A VLAN, such as the LAN it lies atop, works at the Ethernet-level Layer 2 of the network. VLANs divide a single switching network into a collection of virtualization that can fulfill various functional and security criteria. 

A virtual LAN (VLAN) is a virtual layer network that organizes and isolates the traffic for a subset of machines that use a physical LAN. It has become recently popular as a source of networking in contrast with other modes.

This article will explain what is a VLAN. Furthermore, the advantages and effects of using VLAN will be discussed in detail. Lastly, the consequences of using VLAN in comparison with other modes will be highlighted. 

What Is A LAN?

A LAN is a collection of devices or computers that use the same network infrastructure in the same location, such as the same campus or building.  

A LAN is typically connected with just an Ethernet (Layer 2) broadcasting domain, which refers to the set of network devices that may receive an Ethernet broadcast packet. This segmentation eliminates the requirement for several, unique physical networks for various use cases.

Machines on the LAN communicate either directly or via access points (AP’s) linked to the same switch port. Computers also can link to one of a group of linked switches, such as a group of access switches connected to a core switch. 

Once traffic traverses a router and performs Layer 3 (IP-related) operations, it is no longer regarded as being on the same LAN, even though all devices remain on the same floor. Consequently, a site may include several linked LAN’s.

What Is The Purpose Of Using A VLAN?

Without VLAN’s, a host’s broadcast can reach all devices without difficulty. Every gadget will process received broadcast frames. It might raise the CPU burden on each gadget and decrease network security overall however.

If interfaces on both switches are placed in distinct VLAN’s, broadcasting from each host can only reach devices within the same VLAN. Clients of separate VLAN’s will be completely unaware of the communication.

VLAN’s are utilized by network engineers and security professionals for numerous purposes, including the following:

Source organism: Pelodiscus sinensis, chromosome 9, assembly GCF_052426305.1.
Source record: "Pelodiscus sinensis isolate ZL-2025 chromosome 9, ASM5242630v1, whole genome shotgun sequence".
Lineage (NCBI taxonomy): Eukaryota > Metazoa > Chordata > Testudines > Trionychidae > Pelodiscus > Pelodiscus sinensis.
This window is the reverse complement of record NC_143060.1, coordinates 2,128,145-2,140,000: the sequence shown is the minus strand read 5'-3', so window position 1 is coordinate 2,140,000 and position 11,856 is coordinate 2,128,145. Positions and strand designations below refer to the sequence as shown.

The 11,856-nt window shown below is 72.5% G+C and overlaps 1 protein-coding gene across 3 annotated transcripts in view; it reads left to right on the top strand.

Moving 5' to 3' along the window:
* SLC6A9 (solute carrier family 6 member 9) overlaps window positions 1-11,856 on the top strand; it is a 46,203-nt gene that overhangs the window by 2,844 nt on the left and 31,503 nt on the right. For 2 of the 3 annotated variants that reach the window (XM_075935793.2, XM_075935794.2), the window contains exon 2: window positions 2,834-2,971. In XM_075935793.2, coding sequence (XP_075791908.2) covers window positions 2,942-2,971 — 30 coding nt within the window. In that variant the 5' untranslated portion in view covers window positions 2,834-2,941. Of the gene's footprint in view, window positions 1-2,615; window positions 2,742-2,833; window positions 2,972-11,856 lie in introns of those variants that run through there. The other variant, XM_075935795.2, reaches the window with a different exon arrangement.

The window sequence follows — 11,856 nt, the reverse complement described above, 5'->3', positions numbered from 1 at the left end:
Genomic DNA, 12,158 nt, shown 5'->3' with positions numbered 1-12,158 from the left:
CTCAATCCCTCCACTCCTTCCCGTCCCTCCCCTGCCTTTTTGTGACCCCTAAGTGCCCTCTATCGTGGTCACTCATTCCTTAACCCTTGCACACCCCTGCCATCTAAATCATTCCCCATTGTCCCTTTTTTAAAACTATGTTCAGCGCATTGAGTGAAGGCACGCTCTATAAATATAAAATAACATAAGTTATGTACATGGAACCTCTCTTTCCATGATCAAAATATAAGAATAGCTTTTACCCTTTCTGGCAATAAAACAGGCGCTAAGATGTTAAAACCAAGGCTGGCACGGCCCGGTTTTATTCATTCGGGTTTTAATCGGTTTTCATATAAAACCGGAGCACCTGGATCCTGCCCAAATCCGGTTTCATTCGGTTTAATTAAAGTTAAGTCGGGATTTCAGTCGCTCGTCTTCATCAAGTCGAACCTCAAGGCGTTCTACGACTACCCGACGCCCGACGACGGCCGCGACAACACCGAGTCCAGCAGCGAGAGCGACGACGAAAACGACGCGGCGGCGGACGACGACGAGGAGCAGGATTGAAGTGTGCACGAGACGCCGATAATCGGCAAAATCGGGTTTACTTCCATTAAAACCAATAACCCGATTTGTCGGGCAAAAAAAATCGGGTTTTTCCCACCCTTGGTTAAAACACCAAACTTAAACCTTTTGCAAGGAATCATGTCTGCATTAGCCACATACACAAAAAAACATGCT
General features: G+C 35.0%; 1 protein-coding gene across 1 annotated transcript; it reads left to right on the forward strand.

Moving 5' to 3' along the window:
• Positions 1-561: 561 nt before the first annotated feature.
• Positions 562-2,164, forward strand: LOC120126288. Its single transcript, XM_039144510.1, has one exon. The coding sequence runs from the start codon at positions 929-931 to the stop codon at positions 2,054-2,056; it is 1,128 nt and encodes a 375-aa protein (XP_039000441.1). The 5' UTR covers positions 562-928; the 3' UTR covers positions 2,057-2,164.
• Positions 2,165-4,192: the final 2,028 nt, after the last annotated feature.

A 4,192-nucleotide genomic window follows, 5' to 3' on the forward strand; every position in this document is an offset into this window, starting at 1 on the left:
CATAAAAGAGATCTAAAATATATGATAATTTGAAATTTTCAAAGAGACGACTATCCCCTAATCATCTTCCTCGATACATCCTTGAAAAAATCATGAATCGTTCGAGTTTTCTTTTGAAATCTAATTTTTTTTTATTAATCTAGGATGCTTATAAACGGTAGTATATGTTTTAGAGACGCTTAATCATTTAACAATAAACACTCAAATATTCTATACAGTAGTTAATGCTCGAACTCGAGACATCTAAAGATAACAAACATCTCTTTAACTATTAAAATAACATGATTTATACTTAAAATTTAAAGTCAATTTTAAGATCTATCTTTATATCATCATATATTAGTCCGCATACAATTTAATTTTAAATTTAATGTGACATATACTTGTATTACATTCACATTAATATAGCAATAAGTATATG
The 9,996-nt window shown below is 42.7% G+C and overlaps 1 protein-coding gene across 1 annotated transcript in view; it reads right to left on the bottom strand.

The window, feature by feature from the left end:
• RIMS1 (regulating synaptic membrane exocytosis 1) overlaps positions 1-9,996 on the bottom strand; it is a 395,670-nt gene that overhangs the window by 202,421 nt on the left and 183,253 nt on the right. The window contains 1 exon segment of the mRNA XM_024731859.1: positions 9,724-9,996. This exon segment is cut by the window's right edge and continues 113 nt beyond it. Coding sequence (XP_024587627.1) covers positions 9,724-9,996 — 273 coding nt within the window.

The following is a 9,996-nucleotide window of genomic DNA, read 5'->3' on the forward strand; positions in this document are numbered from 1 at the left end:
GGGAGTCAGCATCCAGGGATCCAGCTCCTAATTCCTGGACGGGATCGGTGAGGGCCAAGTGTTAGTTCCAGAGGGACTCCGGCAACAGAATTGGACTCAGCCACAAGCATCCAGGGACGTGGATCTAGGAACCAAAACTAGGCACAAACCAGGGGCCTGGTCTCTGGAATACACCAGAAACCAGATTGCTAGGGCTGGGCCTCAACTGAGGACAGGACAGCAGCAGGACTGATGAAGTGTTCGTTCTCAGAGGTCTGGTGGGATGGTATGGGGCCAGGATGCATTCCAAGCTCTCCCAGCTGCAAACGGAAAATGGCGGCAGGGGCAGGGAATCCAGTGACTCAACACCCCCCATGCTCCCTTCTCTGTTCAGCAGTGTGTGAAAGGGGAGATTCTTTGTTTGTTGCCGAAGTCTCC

1. Enhance Performance

By decreasing the quantity of traffic an endpoint sees and processes, VLAN’s can enhance the performance of devices on them. 

VLAN’s fragment broadcast domains, hence decreasing the number of hosts from which a particular device receives broadcasts to enhance performance to bolster security in order to simplify administration.

Additionally, engineers can create distinct traffic regulations per VLAN. For instance, they can configure rules to prioritize video traffic on the VLAN that connects the equipment in a conference room in order to ensure the functioning of video conference devices.

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2. Enhance Security

VLAN’s can also enhance security by allowing more control over which devices can communicate with one another. For instance, network teams may limit administrative access to network equipment or internet of things (IoT) devices to particular VLAN’s.

Separating your IoT devices from your other computing devices will help enhance the security of those devices. IoT devices are built with bad security so you need to everything in your power to secure them and any network traffic going to and from them.

This process of separating categories or different devices from one another is called network segmentation. This means that the VLAN cannot communicate with or (screenshot below). This is good because if a machine were to be compromised on any of those three VLAN’s, then an attacker cannot pivot to the other networks or attack other machines, aside from what’s in the current VLAN they breached.